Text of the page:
• http://www.novelr.com Eli James

    I’m glad to hear that, Wendy. I wish you the best of luck.

  • W.Mason

    It’s actually 8 rules for writing a SHORT story. Maybe they should be applied to the Wheel of Time series, though.

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  • Betty

    I have just started taking a creative writing course, and i like these tips for writing fiction.

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  • Keskiyo

    You can give your reader all the information they need to figure out a story (or even a novel) way before you make the reveal and still keep the mistery. You just have to make it look as trivial as you can or introduce something much more exciting to make it look dull. Most readers won’t notice and even the most dedicated readers will pass one or two things. Making a reader say “it was there all along! How could I have missed it?” is very satisfying.

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  • http://www.francinecraft.com Francine Craft

    Gorgeous tips, as I expected.  If we could really incorporate them all in our fiction, we’d all be winners.  Thanks Kurt!

  • Brimshack

    Always happy to see what wisdom this man left behind.

  • George

    I disagree with #8. If you’re writing a mystery, then revealing everything right away would completely ruin it. Suspense is the best part! You want to give enough information that the reader knows what the mystery is, but then you keep them in the dark, slowly dropping clues as the story progresses. Enough information that they COULD figure it out, but not enough that they automatically will. Only at the very end should things start to come together.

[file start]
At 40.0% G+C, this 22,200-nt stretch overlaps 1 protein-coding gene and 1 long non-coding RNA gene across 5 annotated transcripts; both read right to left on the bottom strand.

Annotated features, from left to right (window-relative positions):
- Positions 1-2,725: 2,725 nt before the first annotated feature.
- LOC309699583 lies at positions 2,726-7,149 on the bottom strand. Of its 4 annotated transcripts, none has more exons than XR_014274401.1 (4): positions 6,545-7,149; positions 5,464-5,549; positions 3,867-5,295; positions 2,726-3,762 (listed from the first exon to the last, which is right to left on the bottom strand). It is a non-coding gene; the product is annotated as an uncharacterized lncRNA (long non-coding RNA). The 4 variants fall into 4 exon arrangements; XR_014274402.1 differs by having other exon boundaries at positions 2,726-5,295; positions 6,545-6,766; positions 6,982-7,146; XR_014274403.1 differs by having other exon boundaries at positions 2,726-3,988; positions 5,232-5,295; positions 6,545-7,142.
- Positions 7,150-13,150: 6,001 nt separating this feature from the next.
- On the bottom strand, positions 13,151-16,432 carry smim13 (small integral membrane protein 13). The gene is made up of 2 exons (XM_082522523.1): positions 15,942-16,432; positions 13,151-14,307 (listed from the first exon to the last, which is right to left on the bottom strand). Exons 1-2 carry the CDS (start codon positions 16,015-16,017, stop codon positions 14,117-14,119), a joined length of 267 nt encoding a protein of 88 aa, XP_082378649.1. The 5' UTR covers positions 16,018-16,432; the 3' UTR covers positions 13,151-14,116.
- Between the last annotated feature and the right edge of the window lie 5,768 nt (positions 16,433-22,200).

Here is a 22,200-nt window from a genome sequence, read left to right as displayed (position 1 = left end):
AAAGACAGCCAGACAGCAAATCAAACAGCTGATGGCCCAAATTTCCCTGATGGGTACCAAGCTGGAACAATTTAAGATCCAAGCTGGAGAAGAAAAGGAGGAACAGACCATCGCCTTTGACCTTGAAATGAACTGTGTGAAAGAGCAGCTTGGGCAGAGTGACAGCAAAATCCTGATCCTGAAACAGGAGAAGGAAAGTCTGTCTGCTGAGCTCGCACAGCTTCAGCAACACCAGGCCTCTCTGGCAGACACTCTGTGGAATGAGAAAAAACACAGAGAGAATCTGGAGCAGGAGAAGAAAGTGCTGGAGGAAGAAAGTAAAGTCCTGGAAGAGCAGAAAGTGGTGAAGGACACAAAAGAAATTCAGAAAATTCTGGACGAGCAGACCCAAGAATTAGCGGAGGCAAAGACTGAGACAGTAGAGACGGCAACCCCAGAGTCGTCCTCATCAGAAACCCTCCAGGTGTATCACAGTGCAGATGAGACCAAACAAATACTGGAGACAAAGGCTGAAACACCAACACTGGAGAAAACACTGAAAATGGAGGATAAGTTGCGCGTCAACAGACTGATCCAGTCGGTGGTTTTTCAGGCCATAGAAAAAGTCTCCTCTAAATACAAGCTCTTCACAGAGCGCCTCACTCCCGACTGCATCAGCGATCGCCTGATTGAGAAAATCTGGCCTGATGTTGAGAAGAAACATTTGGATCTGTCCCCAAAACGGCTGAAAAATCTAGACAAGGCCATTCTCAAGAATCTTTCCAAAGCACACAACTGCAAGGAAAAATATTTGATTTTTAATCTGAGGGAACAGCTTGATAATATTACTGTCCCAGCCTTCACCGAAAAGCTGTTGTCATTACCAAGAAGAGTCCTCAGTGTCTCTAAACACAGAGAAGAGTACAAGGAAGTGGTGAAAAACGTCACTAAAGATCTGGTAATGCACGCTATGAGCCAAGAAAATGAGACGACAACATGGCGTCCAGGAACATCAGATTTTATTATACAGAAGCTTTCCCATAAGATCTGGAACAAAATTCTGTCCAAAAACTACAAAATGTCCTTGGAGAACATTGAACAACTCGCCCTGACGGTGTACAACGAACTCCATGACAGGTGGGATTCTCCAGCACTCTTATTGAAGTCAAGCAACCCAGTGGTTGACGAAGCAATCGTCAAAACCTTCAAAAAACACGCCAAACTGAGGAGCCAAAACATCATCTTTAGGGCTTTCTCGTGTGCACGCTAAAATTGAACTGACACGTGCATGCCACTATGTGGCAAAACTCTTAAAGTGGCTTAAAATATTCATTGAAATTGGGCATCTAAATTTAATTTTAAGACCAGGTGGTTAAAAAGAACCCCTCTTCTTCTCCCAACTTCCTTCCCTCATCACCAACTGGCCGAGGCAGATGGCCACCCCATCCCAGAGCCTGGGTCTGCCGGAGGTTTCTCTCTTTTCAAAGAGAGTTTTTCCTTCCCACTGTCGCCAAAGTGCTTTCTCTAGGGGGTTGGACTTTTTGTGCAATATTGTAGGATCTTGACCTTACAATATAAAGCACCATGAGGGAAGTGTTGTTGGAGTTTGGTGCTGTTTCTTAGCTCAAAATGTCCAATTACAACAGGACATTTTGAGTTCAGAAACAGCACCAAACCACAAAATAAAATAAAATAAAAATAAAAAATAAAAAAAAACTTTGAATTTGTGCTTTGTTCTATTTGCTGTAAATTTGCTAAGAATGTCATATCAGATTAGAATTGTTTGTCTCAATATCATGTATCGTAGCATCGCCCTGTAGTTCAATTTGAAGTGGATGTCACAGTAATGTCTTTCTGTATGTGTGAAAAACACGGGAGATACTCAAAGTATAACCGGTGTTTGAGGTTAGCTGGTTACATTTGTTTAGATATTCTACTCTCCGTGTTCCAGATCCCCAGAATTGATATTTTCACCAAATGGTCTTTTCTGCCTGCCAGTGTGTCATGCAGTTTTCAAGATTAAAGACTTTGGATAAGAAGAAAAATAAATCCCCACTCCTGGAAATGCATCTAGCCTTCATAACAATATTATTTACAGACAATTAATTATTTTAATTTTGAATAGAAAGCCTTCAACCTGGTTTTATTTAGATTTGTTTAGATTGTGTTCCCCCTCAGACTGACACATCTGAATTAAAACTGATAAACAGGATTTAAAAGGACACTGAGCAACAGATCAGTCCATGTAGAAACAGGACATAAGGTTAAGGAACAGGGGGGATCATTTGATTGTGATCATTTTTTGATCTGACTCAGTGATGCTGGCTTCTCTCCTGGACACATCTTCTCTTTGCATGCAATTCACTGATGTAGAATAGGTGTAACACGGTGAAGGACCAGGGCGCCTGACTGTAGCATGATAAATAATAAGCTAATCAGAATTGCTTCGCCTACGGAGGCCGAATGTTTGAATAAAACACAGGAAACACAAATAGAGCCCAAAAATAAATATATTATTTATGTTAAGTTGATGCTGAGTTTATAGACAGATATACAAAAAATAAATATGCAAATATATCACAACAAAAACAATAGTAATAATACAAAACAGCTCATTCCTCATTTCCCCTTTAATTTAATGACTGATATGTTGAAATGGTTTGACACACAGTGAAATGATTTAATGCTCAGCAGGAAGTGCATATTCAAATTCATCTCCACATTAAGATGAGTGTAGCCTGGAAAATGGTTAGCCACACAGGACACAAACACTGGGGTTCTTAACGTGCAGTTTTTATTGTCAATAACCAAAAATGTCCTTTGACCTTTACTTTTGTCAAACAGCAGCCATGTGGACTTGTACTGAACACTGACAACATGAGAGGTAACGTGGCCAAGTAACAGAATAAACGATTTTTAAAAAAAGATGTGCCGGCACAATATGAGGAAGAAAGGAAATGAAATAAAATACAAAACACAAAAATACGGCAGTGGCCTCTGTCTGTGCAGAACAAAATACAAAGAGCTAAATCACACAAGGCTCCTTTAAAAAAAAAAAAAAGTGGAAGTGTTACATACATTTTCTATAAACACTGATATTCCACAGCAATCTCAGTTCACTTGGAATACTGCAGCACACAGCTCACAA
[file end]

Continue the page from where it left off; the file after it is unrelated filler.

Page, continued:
Other than that, though, great list.

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  • Gordon

     Not necessarially, Colombo for example would set up a mystery that the audience was in on from the beginning, but the main character wasn’t.  The fun was in seeing how Colombo will unravel the mystery and arrive at the solution that we know already.

  • http://www.virgil.weebly.com/ VM

    to me this #8 means that if you write a story that relies on suspense, that’ll be a story you can read once, and if you know the ending the story becomes uninteresting. but if you don’t rely on withholding information from your audience the story can be enjoyed, in the absence of suspense, countless times. 
    a story can still be rich and  exciting. the films I love and watch again and again usually don’t rely much on mystery but rather find other ways to keep the story alive. for ex. even if I know Dennis is going to steal the embryos and put the lifes of everyone in danger, that’s not a huge mystery that would spoil the rest of Jurassic Park for me.

  • triplesec_ice

    and notice that he keeps thing behind in at least one novel (I’ll not spoil by saying which of his hugely famous ones it is), so it’s a nuanced rule, except for beginners, who probably overuse suspense to the detriment of the story and character, as you so nicely suggest.

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  • Ashleigh0100

    Great advice. Point 7 is one I find myself forgetting when the story-line isn’t flowing as well as it should.